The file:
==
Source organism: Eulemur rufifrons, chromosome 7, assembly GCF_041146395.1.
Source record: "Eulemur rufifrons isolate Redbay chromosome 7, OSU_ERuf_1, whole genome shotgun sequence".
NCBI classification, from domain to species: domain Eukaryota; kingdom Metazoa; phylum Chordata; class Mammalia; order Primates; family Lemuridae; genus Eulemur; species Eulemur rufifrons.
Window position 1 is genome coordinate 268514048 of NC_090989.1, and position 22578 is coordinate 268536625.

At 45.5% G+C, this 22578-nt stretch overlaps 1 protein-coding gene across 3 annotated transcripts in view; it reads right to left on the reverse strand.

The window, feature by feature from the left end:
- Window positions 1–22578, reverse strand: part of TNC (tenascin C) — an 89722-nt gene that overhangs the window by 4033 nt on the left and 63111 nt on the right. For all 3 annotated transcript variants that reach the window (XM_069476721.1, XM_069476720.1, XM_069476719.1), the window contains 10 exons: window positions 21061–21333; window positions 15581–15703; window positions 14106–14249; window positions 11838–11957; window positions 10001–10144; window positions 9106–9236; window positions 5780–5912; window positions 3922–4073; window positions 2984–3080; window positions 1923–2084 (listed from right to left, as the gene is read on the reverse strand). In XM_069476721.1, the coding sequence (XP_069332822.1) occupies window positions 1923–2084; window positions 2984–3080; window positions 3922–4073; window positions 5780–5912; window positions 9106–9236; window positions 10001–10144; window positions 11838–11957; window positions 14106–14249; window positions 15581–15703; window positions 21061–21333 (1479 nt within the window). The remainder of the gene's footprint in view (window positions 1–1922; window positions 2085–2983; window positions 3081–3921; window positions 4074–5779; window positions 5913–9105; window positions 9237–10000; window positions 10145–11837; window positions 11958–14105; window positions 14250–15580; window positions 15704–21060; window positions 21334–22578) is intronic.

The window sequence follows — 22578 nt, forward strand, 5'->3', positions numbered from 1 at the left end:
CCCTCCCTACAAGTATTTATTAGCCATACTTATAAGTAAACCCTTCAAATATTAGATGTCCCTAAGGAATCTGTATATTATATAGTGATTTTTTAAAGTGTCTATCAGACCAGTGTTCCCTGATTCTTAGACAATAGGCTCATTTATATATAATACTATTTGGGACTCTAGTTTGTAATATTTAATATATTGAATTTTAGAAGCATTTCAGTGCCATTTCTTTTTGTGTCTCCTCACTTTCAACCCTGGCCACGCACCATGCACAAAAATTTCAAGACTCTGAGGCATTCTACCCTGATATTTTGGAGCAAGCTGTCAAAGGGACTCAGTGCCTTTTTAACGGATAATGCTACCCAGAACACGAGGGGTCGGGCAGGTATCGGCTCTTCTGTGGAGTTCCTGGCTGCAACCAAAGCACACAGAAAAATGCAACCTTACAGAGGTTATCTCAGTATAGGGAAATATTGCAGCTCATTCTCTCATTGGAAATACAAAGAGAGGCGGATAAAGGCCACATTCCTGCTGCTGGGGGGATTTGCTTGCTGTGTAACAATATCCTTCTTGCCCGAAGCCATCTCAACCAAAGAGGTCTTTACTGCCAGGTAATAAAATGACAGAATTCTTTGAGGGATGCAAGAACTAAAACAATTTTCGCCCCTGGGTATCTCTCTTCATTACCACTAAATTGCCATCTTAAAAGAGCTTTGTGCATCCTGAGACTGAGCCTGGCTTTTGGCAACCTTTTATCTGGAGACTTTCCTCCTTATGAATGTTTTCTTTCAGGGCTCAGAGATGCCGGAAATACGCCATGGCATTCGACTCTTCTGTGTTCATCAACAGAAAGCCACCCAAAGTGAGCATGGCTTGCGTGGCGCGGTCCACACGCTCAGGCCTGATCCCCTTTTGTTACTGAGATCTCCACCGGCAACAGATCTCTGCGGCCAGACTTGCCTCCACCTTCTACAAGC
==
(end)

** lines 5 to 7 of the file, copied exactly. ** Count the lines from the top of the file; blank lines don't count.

At 45.5% G+C, this 22578-nt stretch overlaps 1 protein-coding gene across 3 annotated transcripts in view; it reads right to left on the reverse strand.

The window, feature by feature from the left end:
- Window positions 1–22578, reverse strand: part of TNC (tenascin C) — an 89722-nt gene that overhangs the window by 4033 nt on the left and 63111 nt on the right. For all 3 annotated transcript variants that reach the window (XM_069476721.1, XM_069476720.1, XM_069476719.1), the window contains 10 exons: window positions 21061–21333; window positions 15581–15703; window positions 14106–14249; window positions 11838–11957; window positions 10001–10144; window positions 9106–9236; window positions 5780–5912; window positions 3922–4073; window positions 2984–3080; window positions 1923–2084 (listed from right to left, as the gene is read on the reverse strand). In XM_069476721.1, the coding sequence (XP_069332822.1) occupies window positions 1923–2084; window positions 2984–3080; window positions 3922–4073; window positions 5780–5912; window positions 9106–9236; window positions 10001–10144; window positions 11838–11957; window positions 14106–14249; window positions 15581–15703; window positions 21061–21333 (1479 nt within the window). The remainder of the gene's footprint in view (window positions 1–1922; window positions 2085–2983; window positions 3081–3921; window positions 4074–5779; window positions 5913–9105; window positions 9237–10000; window positions 10145–11837; window positions 11958–14105; window positions 14250–15580; window positions 15704–21060; window positions 21334–22578) is intronic.